• Begin with prayer. Jesus and others have blessed you through prayer. Bless others who don’t know Jesus yet through prayer. 
  • Listen. Listen with care. Jesus and others have listened to you and heard you. Bless others far from God by listening and hearing them. 
  • Eat. Eat together. Jesus and others have accepted you and “invited you to their table.” Accept and invite others who don’t know Jesus yet to your table (or to your local fast-food or farm-to-table restaurant). 
  • Serve. Serve in love. Jesus and others have served you in ways that changed you. Serve others far from God in ways that can change them. Receive their serving of you too! Nothing you do gives dignity to others or creates openness to your sharing like receiving their help. 
  • Story. Share your story. Jesus and others have shared their story and God’s story with you in a way that changed you. Share your story with others far from God to reach them.

This is the kind of process and practice that is currently showing to be most fruitful. 

Bringing the Gospel to This Generation

Whenever we talk about reaching people like the next generation, we want to find the most effective ways to reach them for the gospel. We know that when Paul sought to engage the people at Pisidian Antioch he with a started with a message rich in Jewish history and steeped in the Hebrew Scriptures (Acts 13). When standing in front of Gentiles at Athens, he started with an unknown god, creation and quoted their Epicurean poets (Acts 17). In other words, the how of evangelism is in many ways determined by the who, when, and where of culture. 

When I was a young and heard the gospel, someone said to me, “The Bible says you’re a Sinner. You can be saved by grace.” They basically walked me through the Roman Road method. I grew up believing that there was a God, I just didn’t think I could know him. I believed he wrote a book, I just didn’t think I could understand it. But when someone walked me through the Roman Road I came to faith in Jesus. 

Today, many young adults aren’t starting where I was with an underlying belief in God and respect toward his Word. More people today question the nature of their sin and guilt and the need to be reconciled with God. More are asking, “is there a God?” This means we can assume less of a baseline belief in God or knowledge of Scripture, which means we start farther back in the conversation.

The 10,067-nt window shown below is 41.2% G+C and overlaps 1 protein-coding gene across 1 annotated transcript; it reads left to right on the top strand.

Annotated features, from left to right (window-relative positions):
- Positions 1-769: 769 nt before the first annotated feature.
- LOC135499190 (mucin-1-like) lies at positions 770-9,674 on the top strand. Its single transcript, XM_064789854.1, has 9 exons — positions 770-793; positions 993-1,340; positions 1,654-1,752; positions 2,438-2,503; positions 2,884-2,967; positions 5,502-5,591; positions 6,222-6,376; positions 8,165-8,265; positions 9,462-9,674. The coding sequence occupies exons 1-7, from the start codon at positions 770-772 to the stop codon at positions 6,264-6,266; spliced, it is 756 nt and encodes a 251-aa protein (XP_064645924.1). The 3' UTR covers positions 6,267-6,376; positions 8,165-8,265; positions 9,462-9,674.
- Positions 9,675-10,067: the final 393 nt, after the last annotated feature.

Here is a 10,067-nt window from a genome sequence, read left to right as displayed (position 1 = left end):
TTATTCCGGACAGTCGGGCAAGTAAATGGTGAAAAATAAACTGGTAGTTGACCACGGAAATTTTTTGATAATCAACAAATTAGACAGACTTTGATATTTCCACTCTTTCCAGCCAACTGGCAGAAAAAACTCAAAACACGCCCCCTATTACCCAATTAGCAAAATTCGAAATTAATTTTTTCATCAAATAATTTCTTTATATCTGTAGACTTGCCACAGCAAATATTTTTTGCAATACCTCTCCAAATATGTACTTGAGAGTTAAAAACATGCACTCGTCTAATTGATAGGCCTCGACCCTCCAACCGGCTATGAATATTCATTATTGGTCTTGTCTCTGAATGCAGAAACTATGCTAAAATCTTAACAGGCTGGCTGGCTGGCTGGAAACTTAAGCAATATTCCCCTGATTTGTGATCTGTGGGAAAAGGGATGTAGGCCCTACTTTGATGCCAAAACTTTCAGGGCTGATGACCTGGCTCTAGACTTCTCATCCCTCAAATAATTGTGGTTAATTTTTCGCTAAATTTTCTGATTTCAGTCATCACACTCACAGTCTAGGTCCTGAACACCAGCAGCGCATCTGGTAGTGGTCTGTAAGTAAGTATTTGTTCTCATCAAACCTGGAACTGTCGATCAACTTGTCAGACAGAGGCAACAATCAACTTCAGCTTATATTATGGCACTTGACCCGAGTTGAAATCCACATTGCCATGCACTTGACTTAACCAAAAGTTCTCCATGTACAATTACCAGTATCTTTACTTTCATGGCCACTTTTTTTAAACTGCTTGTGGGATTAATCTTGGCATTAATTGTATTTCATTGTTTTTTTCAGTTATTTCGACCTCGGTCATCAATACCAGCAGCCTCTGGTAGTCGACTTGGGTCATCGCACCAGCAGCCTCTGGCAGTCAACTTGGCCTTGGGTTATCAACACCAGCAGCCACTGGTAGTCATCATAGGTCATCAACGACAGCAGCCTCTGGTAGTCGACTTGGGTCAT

I’m starting with the bigger biblical plotline of creation, fall, redemption and restoration. By the way, in his history of Protestant youth ministry, Mark Senter found a shift over time between a narrow focus of the gospel (like the points of the Roman Road) and a more holistic approach:

In its narrow sense the Christian gospel stressed the good news of redemption through Jesus Christ; in its broader sense the Christian gospel emphasized the entire story of redemptive history that embraced the kingdom of God. In its narrow sense the Christian gospel in youth ministry transformed young people; in its broader sense the Christian gospel transformed youth culture. In its narrow sense the Christian gospel in youth ministry stressed salvation; in its broader sense the Christian gospel focused on the changes in the lives of young people in whom salvation was applied.[2]

In a day when increasing numbers of younger adults don’t hold the same basic beliefs about the Bible or Jesus, helping them see the bigger story of the gospel, helps to show them Jesus in a fresh context, not unlike what Paul did in Athens. 

The world is broken. Most people, Christian or not, have at least some degree of consensus that the human condition is not heading in the right direction. People can see that clearly, and often feel that brokenness tangibly in their own lives. If we desire to reach these up and coming generations with the gospel, we must actively and passionately prioritize evangelism. But, the tools and methods do change, so it must be an evangelism with timely methods, carrying the timeless message that God’s redemptive plan, through the death and resurrection of Jesus the Messiah, is to take this human brokenness and make it whole once more.

[1] Richardson, Rick. You Found Me (p. 181). InterVarsity Press. Kindle Edition. Dave Ferguson first taught on this here: “Five Ways to Bless Your Neighbors,” The Verge Network, December 27,2012,; “BLESS Intentional Evangelism Initiative,” Evangelical Covenant Church,

[2] Mark Senter. When God Shows Up: A History of Protestant Youth Ministry in America (Kindle Locations 851-856). Kindle Edition.